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Can Justin Bieber Sing Without Auto-Tune?

Live from The Today Show in November 2015, something goes wrong during Justin Bieber’s performance of hit song “What Do You Mean.” Bieber stopped the performance and looked to the sound booth for help. “I know we’re live,” he asked, “But I think you guys have some Auto-Tune on my vocals. Can we turn that off? That’s for other artists, not for me.”

Dissing artists who use Auto-Tune is a strong statement, but Justin Bieber has had a closer relationship to Auto-Tune than he was letting on in this moment. Does Just Bieber actually use Auto-Tune? And can he sing without it?

What Is Auto-Tune?

Auto-Tune is an audio processing device used to electronically manipulate pitch. It is often used to pitch-correct vocals that are out of tune. It can be used by anyone with a microphone and a mixing board to smooth over bad notes or vocal errors.

With the ease of pitch editing at his fingertips, artists like Justin Bieber can focus on his performance, emotional connection, and choreography while a team of audio engineers tunes the performance live or in post-production. The electronic-influenced sound of Auto-Tune has become ubiquitous in many genres of music and has been quite controversial.

Musicians have long been divided between using it for artistic effect and looking down on it as a crutch used by singers who lack talent. Auto-Tune is a registered trademark of Antares Audio Technologies, but there are other audio processors on the market that do the same thing, such as Melodyne and PITCHMAP.

So, Does Justin Bieber Use Auto-Tune?

According to Bieber himself, no! Well, kind of. His software of choice is Melodyne, an Auto-Tune competitor.

Bieber told Q magazine, “I don’t use Auto-Tune. They tune my vocals – they use Melodyne. But every artist uses Melodyne. Not every artist, but 99% of artists. I like the sound, the perfectness of tuning in the record. No one has completely perfect pitch.” As Bieber says, Melodyne is an industry standard, and a lot of artists do use it—to do the exact same thing as Auto-Tune.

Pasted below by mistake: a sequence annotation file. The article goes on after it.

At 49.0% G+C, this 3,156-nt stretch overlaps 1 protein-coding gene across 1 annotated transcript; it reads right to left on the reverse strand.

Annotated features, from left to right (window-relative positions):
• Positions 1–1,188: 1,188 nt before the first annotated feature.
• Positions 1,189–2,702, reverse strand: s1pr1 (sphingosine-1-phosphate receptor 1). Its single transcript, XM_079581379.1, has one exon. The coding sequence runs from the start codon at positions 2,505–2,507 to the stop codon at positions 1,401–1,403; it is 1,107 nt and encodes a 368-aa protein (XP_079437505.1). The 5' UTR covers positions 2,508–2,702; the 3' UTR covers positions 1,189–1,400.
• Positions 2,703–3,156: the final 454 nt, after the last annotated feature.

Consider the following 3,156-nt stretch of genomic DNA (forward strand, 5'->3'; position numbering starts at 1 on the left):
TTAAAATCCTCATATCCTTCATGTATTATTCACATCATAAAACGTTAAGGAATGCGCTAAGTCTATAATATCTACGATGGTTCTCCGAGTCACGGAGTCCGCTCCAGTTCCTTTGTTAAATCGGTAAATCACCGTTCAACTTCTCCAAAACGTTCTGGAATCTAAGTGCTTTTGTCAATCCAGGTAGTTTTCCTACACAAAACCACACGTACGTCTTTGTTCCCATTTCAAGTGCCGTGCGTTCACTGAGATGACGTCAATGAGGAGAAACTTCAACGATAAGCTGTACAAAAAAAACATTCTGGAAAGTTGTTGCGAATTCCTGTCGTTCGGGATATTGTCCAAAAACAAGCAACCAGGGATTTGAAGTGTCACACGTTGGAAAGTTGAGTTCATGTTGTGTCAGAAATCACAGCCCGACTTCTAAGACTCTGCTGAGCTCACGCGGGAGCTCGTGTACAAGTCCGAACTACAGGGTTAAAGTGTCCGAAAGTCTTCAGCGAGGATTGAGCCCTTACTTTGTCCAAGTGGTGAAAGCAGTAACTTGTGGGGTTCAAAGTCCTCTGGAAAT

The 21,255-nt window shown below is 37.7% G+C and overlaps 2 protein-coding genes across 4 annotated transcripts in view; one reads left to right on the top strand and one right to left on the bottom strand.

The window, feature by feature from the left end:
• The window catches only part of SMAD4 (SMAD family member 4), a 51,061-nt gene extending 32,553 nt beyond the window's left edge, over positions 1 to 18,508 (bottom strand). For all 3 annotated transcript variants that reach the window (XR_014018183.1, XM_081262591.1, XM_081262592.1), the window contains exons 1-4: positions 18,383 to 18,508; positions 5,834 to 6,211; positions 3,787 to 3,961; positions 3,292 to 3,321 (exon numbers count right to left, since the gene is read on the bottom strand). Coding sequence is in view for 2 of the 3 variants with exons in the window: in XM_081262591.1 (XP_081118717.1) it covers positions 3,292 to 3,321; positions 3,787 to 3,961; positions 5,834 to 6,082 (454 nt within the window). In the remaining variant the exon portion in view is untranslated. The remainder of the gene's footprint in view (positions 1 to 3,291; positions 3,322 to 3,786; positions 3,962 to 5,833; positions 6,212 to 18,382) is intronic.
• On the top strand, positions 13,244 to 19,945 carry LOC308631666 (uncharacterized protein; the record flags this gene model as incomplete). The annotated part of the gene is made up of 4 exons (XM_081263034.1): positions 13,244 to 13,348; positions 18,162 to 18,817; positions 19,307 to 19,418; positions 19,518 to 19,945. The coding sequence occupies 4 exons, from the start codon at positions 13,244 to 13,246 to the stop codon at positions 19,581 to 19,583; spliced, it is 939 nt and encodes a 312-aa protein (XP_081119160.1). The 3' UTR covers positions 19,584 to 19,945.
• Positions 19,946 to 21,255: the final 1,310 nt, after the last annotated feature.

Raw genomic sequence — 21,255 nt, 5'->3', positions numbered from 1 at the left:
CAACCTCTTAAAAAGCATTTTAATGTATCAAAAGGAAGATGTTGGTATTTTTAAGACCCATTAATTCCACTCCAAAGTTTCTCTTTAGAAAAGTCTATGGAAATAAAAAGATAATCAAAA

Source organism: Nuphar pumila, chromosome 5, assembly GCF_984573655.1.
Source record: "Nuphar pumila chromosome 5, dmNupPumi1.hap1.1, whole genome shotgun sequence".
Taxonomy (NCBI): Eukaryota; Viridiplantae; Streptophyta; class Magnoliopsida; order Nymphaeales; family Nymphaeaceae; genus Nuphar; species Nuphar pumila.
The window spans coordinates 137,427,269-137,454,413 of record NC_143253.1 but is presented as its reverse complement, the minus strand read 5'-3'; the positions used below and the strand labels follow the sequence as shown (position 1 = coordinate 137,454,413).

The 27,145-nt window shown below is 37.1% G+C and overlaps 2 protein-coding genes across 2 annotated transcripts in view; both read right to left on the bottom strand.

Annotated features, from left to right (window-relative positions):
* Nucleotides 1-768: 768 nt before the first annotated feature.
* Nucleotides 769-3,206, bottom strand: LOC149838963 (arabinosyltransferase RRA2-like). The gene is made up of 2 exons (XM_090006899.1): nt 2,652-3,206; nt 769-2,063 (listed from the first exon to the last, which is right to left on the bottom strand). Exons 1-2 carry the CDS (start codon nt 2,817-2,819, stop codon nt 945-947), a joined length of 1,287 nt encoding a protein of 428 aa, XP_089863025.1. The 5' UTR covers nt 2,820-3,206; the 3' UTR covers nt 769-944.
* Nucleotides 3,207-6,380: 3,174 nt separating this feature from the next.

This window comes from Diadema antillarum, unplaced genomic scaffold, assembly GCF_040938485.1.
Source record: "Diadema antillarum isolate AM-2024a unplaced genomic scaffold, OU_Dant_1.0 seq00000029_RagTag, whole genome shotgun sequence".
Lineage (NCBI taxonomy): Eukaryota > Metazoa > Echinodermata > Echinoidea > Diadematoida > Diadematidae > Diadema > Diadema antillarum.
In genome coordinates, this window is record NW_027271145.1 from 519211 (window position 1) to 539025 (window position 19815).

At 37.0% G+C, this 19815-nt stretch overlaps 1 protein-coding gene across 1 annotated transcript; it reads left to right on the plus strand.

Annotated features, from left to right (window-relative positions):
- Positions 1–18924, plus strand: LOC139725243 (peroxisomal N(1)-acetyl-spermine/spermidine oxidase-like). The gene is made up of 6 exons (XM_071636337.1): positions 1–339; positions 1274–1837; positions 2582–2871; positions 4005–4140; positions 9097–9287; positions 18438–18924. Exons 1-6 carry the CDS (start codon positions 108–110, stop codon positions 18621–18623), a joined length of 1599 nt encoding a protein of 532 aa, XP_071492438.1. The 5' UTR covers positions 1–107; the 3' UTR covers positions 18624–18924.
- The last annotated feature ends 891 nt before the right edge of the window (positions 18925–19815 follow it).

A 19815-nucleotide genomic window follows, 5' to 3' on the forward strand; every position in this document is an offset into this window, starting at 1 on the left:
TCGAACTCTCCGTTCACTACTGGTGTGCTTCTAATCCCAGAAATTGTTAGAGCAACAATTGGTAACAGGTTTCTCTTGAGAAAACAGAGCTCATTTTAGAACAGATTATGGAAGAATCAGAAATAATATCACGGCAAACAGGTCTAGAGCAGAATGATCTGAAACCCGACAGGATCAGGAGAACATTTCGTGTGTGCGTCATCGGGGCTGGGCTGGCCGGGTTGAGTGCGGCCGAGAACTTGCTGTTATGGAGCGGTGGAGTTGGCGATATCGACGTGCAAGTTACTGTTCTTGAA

Smoothing over “pitch problems” is the real use of Auto-Tune, says spokesperson Marco Alpert, vice president of marketing for Antares Audio Technologies.

Auto-Tune is used most often for an artist who has delivered a fabulous performance emotionally and there may be a few pitch problems here and there…[the software] can save a once-in-a-lifetime performance.

Not only that, but also almost everyone uses it, says Alpert. “Quite frankly, [use of Auto-Tune] happens on almost all vocal performances you hear on the radio.”

Has Justin Bieber Ever Recorded Without Auto-Tune?

Bieber was discovered after posting videos of himself performing covers of popular songs on YouTube. At that time, 12-year-old Justin Bieber was recording songs in his mom’s home and did not have access to audio editing software as sophisticated as Auto-Tune. These videos can still be found on YouTube and they also include Bieber drumming and playing guitar, which speaks to his musical talent as a young kid.